Award is part of $3 million “Network Challenge” to grow the field of public interest technology.


Christopher Berry

Christopher Berry, the William J. and Alicia Townsend Friedman Professor at the University of Chicago Harris School of Public Policy, and Nicole P. Marwell, Associate Professor at University of Chicago School of Social Service Administration, have received a grant from the Public Interest Technology University Network (PIT-UN) to support the development of a new course and book prospectus, aimed at addressing the new governance challenges posed by the 21st Century data explosion. 

The project will help to establish the conceptual foundations for how government and its partners – businesses, nonprofits and advocacy groups – can better understand and deploy the vast amount of data and technology at their disposal in pursuit of the public good. 

“For students seeking careers in the many public or private sector organizations concerned with advancing the public welfare, a strong understanding of these and related issues is critical,” explained Marwell. “Our approach to the project will integrate social science with data science to pose questions and solve problems relevant to concrete issues of policy making and implementation.”

Nicole Marwell

The grant was awarded as part of Public Interest Technology University Network’s inaugural “Network Challenge,” which aims to support the development of new public interest technology initiatives and institutions in academia, and foster collaboration among the network’s partner institutions.  

“As the project progresses, we hope to identify opportunities for collaboration with our fellow network members, and envision that our course can potentially be scaled to other schools,” Berry added.

One of the original members of PIT-UN, the University of Chicago has been a pioneer in the growing field of public interest technology, and one of the first to offer a degree at the intersection of public policy and computation. Harris’ thriving Master of Science program in Computational Analysis and Public Policy (MS-CAPP), of which Professor Berry was a founder, provides the skills and analytical savvy to bring modern technology to bear on the societal problems that matter most.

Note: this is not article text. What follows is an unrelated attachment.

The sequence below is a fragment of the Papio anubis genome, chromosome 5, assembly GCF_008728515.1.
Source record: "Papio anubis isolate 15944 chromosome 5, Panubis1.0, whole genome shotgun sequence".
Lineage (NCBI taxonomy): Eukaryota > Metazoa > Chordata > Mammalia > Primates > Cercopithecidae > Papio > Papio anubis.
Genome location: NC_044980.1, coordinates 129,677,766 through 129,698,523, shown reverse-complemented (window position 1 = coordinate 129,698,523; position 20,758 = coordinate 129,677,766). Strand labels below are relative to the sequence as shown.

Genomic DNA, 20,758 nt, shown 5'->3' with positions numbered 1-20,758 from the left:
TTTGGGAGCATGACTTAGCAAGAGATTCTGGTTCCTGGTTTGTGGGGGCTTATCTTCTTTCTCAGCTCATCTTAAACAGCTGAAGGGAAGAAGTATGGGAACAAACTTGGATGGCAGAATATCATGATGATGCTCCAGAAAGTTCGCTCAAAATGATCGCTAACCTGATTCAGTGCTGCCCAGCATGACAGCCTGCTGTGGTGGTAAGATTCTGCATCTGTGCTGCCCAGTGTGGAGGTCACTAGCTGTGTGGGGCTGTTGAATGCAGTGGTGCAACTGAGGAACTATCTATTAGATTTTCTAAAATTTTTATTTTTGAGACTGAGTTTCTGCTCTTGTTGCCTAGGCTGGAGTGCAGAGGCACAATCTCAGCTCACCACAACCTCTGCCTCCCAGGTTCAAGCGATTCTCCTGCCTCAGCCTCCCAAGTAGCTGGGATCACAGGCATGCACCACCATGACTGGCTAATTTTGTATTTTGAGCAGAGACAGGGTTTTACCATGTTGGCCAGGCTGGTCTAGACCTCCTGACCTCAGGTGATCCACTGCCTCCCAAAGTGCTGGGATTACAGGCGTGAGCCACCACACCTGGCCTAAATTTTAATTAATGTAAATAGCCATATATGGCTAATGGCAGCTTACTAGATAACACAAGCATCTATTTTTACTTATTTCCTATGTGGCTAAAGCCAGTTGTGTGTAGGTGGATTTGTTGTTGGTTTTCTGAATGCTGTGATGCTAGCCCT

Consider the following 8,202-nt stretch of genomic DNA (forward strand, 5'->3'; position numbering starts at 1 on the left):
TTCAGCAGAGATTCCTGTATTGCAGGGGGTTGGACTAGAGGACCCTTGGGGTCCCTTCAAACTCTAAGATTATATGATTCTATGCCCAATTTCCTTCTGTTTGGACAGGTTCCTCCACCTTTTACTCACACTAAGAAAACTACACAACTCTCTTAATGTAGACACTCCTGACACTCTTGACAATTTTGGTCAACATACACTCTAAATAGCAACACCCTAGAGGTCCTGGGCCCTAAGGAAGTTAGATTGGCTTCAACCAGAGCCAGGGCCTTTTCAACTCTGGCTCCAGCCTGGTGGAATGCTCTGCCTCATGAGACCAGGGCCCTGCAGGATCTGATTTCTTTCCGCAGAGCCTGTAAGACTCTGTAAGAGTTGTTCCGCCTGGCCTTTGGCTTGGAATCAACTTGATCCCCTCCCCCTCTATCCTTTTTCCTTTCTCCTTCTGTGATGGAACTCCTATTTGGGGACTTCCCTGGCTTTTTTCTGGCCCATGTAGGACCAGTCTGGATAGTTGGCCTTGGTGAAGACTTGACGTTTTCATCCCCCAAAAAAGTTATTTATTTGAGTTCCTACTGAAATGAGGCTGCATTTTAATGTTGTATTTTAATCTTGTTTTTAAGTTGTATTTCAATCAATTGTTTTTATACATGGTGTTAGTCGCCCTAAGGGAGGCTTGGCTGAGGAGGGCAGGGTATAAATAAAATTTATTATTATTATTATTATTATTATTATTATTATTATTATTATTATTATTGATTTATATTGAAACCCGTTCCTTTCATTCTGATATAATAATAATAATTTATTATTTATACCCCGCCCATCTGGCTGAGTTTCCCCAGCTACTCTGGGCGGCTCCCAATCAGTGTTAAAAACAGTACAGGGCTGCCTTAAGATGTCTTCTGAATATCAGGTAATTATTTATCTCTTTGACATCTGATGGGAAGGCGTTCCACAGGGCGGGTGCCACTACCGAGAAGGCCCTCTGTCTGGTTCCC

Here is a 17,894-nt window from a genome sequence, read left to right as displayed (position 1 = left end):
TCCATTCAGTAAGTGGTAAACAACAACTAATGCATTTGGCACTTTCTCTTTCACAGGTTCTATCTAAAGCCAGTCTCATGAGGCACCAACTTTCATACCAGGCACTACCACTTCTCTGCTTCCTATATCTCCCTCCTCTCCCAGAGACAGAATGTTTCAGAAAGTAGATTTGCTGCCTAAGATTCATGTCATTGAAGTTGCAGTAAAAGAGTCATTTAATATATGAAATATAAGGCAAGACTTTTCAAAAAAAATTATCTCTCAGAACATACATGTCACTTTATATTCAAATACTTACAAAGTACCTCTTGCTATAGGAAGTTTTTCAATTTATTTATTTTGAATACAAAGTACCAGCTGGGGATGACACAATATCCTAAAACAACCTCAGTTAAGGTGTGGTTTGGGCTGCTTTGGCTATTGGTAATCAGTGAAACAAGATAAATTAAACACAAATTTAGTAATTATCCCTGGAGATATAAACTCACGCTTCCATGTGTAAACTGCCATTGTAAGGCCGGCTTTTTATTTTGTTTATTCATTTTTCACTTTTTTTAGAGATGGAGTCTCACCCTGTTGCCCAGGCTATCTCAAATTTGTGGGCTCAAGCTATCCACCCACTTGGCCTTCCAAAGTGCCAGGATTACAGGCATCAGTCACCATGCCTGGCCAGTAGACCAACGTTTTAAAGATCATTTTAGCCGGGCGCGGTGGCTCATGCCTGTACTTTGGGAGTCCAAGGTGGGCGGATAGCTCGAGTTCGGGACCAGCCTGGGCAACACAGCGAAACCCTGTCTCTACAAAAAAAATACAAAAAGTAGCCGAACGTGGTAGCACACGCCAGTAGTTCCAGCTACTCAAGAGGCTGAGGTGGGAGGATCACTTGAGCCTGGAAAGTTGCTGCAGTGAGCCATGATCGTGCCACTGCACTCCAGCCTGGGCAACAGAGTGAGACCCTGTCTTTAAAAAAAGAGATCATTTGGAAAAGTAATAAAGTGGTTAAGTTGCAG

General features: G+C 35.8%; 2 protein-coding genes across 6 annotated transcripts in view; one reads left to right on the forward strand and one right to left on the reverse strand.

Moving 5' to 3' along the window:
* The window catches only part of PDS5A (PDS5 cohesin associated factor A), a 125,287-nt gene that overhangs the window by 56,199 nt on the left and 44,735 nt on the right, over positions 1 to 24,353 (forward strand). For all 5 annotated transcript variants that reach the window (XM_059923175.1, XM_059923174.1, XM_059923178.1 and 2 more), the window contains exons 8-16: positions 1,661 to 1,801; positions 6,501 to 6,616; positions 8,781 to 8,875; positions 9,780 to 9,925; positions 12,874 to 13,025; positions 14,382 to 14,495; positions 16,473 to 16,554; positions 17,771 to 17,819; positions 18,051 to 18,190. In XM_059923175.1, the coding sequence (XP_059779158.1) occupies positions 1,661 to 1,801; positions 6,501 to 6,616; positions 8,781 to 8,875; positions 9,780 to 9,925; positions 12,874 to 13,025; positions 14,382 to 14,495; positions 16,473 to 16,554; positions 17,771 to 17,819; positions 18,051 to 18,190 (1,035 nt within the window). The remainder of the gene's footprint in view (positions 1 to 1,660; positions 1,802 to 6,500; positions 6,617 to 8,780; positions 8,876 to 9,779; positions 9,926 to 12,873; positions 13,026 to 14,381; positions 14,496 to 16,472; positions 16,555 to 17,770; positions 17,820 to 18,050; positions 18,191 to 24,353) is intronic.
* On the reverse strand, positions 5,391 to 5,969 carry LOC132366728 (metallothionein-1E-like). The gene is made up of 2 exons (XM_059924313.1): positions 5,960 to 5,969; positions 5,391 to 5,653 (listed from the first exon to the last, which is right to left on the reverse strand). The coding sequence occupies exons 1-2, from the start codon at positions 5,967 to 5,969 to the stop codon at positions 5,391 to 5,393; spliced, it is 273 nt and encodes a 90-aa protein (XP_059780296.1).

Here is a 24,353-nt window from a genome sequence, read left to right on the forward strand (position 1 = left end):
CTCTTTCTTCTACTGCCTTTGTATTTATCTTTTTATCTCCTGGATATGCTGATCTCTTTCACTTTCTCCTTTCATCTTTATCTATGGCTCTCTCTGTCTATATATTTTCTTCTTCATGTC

SSA’s world-renowned Master’s Program in Social Work and Social Welfare will continue to lead and define the field through its cutting-edge research of social welfare policy and practice issues. This project will contribute to ensuring that SSA’s current students, as well as graduates of its new Master’s Program in Social Sector Leadership and Nonprofit Management, understand how new technologies and data systems are shaping human service policy, practice, and outcomes in domains as diverse as child protection, homelessness, criminal justice, and income support.

The Public Interest Technology University Network (PITUN),which was convened earlier this year by the Ford Foundation, New America, and the Hewlett Foundation,is a partnership of 21 colleges and universities dedicated to building the nascent field of public interest technology, as well as growing a new generation of civic-minded technologists and digitally fluent policy leaders. The “Network Challenge” is funded through the generous support ofthe Ford Foundation, Hewlett Foundation, Mastercard Impact Fund, Siegel Family Endowment, Patrick J. McGovern Foundation, Schmidt Futures, and Raikes Foundation.

Public interest technology combines digital innovation and public policy. Already, universities across the United States have created joint degrees, exchange programs, and cross-disciplinary initiatives to begin to develop a robust pipeline of future technologists and leaders seeking to pursue careers in the growing field.